Yeah, they can create and put piles of CPUs on one room, but engineering as system to exploit all that silicon is a non trivial exercise. It's a problem that's taxed the literally the very best and brightest in the computing world since the very inception of the art.

Compared to the glue logic, the high speed interconnects, and the programming expertise the cpus themselves are trivial. (Someone once described old Cray supercomputers as massive I/O units with a cpu bolted on to the side)

Re:Yeah right (1)

fa2k (881632) | about 2 years ago | (#41831593)

Regarding the summary, how is it "naturally" that they're using a custom CPU? I haven't followed the supercomputing field that well, but I was under the impression that most of them used "standard" CPUs like x86 and IBM PowerPC. The Titan SC uses Opterons and NVidia "GPUs". Well I just RTFA and it has been reported before; "A clear example of this [investment in homegrown tech] was when last year China's Sunway Bluelight supercomputer grabbed headlines for using a domestically developed processor, the Shenwei 1600."

Even more naturally... (0)

Anonymous Coward | about 2 years ago | (#41830011)

... it runs Linux.

Re:Even more naturally... (1)

SJHillman (1966756) | about 2 years ago | (#41830141)

But only Red Flag Linux

Re:Even more naturally... (0)

Anonymous Coward | about 2 years ago | (#41830347)

It's still better than the DHS's distro, False-Flag Linux.

-- Ethanol-fueled

Demestically developed? (0)

Anonymous Coward | about 2 years ago | (#41830019)

A domestically developed MIPS processor?

I wonder how much of that "domestic development" was looking at what foreign companies were making in their country and surrounding areas?

When you ship manufacturing overseas to countries with weak IP laws just to save a few bucks on labor (or hire H-1Bs to work here for the same reasons - knowledge goes back with them), well, karma's a bitch.

AHAHAHAHAHAHAHAHAHAHAHAHAHAHAHAHA!

Re:Demestically developed? (2)

fuzzyfuzzyfungus (1223518) | about 2 years ago | (#41830145)

A domestically developed MIPS processor?

I wonder how much of that "domestic development" was looking at what foreign companies were making in their country and surrounding areas?

Has anybody even been working on a MIPS processor that they could outsource, for anything larger than little router boxes and things, since DEC died a horrible death ages ago?

Re:Demestically developed? (1)

serviscope_minor (664417) | about 2 years ago | (#41830227)

since DEC died a horrible death ages ago?

What has DEC got to do with MIPS except that they used them in pre historic, or possibly paleological times. SGI worked on MIPS for years after DEC abandoned them. The lates generation R??000k were pretty snappy and scaled up very well.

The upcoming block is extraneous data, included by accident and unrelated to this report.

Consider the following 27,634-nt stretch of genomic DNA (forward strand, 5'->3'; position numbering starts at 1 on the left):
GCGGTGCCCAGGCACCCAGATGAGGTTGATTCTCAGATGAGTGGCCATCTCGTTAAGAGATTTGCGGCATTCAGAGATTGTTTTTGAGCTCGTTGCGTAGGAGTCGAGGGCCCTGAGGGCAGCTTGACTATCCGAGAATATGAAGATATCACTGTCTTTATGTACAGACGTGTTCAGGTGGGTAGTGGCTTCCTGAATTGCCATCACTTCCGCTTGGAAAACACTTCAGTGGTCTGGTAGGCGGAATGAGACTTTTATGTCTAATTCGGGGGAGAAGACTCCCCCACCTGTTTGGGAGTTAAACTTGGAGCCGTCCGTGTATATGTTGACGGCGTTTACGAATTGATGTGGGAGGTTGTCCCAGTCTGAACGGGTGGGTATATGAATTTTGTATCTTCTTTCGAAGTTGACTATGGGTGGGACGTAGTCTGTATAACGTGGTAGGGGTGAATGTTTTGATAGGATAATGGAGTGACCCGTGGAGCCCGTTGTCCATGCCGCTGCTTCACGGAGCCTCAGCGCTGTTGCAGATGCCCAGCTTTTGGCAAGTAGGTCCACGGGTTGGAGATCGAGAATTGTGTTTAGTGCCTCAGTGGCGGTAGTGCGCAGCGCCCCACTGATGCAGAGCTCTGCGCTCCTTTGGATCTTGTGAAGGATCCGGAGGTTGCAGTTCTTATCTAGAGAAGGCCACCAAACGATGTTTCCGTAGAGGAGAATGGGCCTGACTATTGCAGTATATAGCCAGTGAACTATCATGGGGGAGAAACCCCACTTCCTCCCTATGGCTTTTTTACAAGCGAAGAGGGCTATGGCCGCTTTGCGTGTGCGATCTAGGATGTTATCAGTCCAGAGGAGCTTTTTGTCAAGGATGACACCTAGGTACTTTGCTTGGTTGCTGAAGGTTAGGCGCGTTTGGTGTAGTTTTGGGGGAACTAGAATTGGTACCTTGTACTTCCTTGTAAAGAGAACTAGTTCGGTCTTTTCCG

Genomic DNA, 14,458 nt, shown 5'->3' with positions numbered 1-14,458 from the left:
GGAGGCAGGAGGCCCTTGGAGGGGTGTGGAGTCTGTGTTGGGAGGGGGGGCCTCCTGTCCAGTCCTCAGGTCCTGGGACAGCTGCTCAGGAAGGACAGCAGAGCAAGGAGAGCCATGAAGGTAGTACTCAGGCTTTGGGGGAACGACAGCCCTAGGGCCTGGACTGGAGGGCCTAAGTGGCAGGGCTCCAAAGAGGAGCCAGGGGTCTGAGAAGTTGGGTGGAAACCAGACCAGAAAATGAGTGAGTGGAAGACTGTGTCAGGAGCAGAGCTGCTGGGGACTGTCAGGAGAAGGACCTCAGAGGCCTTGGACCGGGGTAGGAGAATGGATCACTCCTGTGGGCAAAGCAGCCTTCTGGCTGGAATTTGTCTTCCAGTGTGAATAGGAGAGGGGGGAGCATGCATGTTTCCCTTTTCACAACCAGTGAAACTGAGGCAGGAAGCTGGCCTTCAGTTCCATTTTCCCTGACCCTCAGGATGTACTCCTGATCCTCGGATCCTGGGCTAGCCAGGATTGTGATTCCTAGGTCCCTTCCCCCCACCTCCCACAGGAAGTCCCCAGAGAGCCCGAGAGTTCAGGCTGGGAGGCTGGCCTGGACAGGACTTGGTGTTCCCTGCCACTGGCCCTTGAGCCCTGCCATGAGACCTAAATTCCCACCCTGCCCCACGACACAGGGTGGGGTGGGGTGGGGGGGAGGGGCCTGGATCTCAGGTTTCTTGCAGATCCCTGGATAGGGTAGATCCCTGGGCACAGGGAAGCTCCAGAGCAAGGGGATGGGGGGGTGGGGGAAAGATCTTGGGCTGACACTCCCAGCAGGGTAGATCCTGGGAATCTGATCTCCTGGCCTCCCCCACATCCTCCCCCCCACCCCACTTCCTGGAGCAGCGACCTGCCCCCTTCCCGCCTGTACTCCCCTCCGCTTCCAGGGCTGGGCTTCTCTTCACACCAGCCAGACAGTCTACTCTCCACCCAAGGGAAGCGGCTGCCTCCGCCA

Re:Demestically developed? (0)

Anonymous Coward | about 2 years ago | (#41830345)

This isn't a longsoon(sp) MIPS derivative, it's likely an alpha derivative as someone further up states as well as the wikipedia page linked in the summary.

Still though I wouldn't mind a a 16 core 1 ghz alpha with 16 gigs of quad channel DDR3. Sounds like it'd make an enjoyable gaming platform, assuming PCIe support.

Re:Demestically developed? (1)

jandrese (485) | about 2 years ago | (#41830561)

I wouldn't be surprised at all to discover that their domestic MIPS chips are basically just process shrunk Alphas. You can get some mileage out of just shrinking the transistors used, but I already shudder for the power bill this supercomputer is going to have.

Re:Demestically developed? (1)

fatphil (181876) | about 2 years ago | (#41830681)

Phillips TVs had MIPS in them last time I checked (1-2 years ago, just before Phillips changed their name (flogged the division off to some international consortium, IIRC)).

Re:Demestically developed? (1)

jandersen (462034) | about 2 years ago | (#41831161)

Like it or not, the Chinese have as much right to take what others have made and build on it as the US had for most of the last century. Remember, modern rocket technology was invented in Germany and the computer was invented in UK; and a lot of other things Americans think were their own inventions came from elsewhere.

Re:Demestically developed? (1)

matrim99 (123693) | about 2 years ago | (#41832801)

So because stealing things has happened in the past, it's OK to do now and in the future?

Unclean hands aren't an excuse for further wrongs.

Third world penis envy (0, Troll)

benjfowler (239527) | about 2 years ago | (#41830051)

Third-world cretins with Third-world penis envy, who have this overwhelming need to "prove" how big and manly they are.

Muslims build really tall buildings (with Western technology and engineering).

These Chinese, it seems, prefer to build big computers. It's a natural consequence of having a basketcase dictatorship run by insecure little engineering majors.

Re:Third world penis envy (-1)

Anonymous Coward | about 2 years ago | (#41830153)

The Greater Internet Fuckwad theory proven for all time. What's your next ambition, P != NP?

Re:Third world penis envy (1)

evanism (600676) | about 2 years ago | (#41831017)

China is second world. Commies are second, democracies and those aligned are first, third is everyone else, it's political alignment, not social or economic.

But Americans will sell them the insurance (3, Insightful)

gelfling (6534) | about 2 years ago | (#41830129)

Because that's all America does anymore.

Re:But Americans will sell them the insurance (0)

Anonymous Coward | about 2 years ago | (#41830317)